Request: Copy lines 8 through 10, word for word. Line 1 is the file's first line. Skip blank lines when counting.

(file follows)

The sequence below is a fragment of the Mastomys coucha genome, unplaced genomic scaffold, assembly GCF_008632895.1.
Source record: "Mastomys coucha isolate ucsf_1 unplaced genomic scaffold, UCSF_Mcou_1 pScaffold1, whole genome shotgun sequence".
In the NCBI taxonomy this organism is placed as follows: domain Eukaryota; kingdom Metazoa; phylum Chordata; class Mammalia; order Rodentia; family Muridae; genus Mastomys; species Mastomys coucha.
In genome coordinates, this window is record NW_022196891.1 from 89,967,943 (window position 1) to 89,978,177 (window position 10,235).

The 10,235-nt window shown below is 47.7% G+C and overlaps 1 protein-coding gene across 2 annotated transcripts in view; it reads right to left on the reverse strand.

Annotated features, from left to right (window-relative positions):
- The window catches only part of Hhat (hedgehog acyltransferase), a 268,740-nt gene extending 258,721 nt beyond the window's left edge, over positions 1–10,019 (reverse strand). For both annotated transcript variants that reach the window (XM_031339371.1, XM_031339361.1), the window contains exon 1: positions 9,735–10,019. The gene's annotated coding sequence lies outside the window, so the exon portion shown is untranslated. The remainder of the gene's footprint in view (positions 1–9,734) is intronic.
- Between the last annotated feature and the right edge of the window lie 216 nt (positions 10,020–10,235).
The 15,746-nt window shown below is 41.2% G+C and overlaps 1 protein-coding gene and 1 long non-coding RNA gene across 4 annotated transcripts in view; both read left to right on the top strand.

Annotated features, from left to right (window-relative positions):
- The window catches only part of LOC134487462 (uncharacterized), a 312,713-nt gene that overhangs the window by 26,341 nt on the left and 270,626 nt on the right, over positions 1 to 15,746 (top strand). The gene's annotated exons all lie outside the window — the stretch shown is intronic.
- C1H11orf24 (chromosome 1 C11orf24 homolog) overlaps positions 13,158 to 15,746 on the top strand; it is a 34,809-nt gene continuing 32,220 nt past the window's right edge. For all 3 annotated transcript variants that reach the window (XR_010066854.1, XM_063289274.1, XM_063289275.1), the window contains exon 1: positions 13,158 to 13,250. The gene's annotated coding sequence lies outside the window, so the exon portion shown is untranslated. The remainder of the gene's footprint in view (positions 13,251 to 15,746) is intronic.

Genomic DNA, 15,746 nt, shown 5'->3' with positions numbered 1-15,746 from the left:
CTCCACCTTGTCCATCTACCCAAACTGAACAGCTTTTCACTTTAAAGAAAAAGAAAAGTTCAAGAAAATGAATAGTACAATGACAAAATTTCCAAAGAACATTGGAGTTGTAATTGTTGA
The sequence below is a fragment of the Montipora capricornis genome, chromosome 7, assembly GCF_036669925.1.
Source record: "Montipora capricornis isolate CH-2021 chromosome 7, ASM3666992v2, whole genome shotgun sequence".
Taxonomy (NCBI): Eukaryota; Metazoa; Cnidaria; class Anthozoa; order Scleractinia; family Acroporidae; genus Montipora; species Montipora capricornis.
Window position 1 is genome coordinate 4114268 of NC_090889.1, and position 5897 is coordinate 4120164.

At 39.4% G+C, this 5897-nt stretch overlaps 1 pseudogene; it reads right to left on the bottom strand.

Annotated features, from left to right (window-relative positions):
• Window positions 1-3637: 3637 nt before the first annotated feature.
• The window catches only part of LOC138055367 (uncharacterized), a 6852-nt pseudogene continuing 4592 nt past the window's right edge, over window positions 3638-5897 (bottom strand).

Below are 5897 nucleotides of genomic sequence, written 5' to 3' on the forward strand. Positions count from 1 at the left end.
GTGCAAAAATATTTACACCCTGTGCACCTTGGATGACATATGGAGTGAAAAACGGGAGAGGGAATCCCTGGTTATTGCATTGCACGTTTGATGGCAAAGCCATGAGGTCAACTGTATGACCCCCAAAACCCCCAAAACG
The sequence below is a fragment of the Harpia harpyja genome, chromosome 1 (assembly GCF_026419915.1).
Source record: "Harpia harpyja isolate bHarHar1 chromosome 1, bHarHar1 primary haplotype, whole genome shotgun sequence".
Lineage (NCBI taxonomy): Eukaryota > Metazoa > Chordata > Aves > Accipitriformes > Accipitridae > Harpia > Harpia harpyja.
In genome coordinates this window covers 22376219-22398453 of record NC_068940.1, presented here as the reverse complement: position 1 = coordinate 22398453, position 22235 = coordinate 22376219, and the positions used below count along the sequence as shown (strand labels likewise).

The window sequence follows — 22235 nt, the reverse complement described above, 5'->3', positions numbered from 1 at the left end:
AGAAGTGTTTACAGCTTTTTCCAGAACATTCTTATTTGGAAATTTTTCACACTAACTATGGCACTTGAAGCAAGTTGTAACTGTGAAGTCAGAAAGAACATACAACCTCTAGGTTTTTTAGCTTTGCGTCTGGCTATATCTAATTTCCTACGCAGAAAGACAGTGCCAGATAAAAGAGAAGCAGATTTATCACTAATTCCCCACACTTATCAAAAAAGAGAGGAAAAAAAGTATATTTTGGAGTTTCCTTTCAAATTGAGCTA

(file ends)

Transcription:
- Between the last annotated feature and the right edge of the window lie 216 nt (positions 10,020–10,235).
The 15,746-nt window shown below is 41.2% G+C and overlaps 1 protein-coding gene and 1 long non-coding RNA gene across 4 annotated transcripts in view; both read left to right on the top strand.

Annotated features, from left to right (window-relative positions):